There’s a concept called sovereign immunity, which says the government cannot be sued unless Congress has created an exception to that [with] legislation. There are some circumstances where Congress says, “It is ok to sue the United States.” One of those things is for negligence—so in the case of the postal worker involved in an accident, that suit could proceed. But the United States has not consented to be sued for defamation. So if the DOJ is successful in substituting in the United States for Donald Trump, then its next step will very likely be a motion to dismiss for sovereign immunity. I think if they get that far, that argument is likely to win. That would result in dismissal of the entire case.

That’s the whole game, then.

Yep. It all comes down to scope of employment.

I’m definitely not an expert, but this argument seems…bonkers. How normal is this?

Very common in routine cases. Involving the president? I’ve never heard of one.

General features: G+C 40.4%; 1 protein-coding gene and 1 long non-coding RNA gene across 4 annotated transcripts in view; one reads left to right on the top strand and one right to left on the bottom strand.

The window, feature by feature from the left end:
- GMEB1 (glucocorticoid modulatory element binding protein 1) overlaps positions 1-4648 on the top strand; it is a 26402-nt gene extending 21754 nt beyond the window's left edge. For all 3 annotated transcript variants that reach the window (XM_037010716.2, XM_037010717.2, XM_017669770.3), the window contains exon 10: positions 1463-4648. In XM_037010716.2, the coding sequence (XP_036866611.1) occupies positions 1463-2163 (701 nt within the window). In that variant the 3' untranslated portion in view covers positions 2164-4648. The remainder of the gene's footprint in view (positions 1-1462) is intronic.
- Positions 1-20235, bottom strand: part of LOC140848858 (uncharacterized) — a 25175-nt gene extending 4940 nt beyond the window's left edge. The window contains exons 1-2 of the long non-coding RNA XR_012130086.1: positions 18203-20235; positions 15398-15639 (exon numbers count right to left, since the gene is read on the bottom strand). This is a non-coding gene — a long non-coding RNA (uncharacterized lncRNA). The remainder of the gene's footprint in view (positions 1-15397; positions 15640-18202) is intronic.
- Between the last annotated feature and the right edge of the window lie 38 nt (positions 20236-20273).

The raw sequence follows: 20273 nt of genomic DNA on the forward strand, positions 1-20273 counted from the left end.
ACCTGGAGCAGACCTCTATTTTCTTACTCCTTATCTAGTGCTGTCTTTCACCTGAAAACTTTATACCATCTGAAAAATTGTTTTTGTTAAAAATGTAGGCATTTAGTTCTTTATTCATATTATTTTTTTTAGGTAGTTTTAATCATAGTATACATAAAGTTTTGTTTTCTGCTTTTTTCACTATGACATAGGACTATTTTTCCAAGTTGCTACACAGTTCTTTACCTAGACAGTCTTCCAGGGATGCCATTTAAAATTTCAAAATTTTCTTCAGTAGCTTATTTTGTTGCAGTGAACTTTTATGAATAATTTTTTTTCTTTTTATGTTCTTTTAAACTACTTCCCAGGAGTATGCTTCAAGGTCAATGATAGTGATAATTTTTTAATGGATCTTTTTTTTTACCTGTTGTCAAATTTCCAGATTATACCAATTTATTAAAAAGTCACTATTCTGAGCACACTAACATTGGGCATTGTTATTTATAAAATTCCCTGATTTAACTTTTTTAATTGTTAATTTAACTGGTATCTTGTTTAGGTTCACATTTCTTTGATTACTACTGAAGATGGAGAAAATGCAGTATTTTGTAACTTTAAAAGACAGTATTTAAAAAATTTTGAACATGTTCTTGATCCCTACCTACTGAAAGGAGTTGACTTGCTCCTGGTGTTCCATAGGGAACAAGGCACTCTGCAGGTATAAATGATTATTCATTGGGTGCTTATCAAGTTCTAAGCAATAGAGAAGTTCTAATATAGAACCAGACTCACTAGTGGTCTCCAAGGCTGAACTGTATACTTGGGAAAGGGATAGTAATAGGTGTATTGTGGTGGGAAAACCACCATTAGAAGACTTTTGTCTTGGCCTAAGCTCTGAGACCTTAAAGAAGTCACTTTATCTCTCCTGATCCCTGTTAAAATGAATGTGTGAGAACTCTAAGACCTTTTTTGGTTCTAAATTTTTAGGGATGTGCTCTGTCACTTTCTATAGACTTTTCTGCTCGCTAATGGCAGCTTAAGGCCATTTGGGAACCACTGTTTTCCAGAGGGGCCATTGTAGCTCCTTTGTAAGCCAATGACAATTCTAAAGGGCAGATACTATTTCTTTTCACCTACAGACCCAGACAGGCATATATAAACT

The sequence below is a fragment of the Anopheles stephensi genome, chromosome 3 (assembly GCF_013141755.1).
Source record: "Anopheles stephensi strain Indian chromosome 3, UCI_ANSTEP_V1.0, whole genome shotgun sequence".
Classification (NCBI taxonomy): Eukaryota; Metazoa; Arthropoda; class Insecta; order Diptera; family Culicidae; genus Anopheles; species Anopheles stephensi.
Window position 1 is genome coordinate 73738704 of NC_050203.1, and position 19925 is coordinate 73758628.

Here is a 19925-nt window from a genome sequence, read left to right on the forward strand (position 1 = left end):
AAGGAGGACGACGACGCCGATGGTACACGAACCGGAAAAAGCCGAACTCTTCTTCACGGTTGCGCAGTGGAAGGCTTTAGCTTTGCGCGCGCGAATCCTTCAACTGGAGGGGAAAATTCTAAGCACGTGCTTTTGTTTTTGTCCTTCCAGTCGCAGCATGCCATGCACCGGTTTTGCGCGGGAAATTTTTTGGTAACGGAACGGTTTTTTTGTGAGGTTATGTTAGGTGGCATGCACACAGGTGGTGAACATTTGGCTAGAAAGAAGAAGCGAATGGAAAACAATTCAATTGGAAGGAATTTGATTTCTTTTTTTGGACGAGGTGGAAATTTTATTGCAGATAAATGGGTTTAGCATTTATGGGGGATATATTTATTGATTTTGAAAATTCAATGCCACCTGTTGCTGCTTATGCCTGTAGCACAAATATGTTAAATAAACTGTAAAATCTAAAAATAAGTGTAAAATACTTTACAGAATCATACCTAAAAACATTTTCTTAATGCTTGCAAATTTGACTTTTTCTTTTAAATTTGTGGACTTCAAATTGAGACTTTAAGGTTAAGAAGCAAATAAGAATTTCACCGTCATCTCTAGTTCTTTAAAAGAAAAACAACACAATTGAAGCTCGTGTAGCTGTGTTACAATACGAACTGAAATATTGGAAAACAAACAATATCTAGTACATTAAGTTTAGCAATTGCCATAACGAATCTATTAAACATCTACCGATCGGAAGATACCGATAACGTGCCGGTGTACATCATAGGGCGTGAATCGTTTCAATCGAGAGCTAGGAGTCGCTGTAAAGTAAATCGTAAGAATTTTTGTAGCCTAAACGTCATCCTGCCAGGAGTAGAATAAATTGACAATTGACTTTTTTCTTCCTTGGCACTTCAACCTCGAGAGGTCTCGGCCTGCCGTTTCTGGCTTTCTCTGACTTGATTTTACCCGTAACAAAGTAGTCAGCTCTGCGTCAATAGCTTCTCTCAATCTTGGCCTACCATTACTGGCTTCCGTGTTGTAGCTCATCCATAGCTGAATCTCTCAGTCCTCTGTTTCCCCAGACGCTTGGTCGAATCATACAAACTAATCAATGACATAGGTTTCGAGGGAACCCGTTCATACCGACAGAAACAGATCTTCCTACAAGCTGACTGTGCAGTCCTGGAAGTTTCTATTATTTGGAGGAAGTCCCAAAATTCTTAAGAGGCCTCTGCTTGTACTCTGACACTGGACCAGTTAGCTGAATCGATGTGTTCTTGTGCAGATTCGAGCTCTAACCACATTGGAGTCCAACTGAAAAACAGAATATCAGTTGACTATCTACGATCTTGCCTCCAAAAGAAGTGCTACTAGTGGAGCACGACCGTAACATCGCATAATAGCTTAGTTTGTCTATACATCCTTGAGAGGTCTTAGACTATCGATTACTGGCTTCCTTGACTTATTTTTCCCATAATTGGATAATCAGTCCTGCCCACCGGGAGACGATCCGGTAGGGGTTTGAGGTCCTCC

Carroll reacted to the filing yesterday by writing on Twitter that Trump has sicced the DOJ on her just at the moment he was required to produce documents, DNA, and discovery. What’s the significance of the timing here?

It’s odd that this case has been litigated, and lots of activity has occurred in the state court, and only now, 10 months later, has DOJ said, “Oh, wait, this case belongs in federal court and United States is the real party here.” It seems to me that they were playing a strategic game: “Let’s see if we can win in state court first, and drag this out for a while.”

The next step would be discovery, things like turning over DNA samples, sitting for a deposition, and turning over documents. No doubt those are things that President Trump would like to avoid leading up to an election. Even if he ultimately loses this argument about scope of employment, by delaying, he has probably won what he really wants to win, which is keeping this languishing past the election.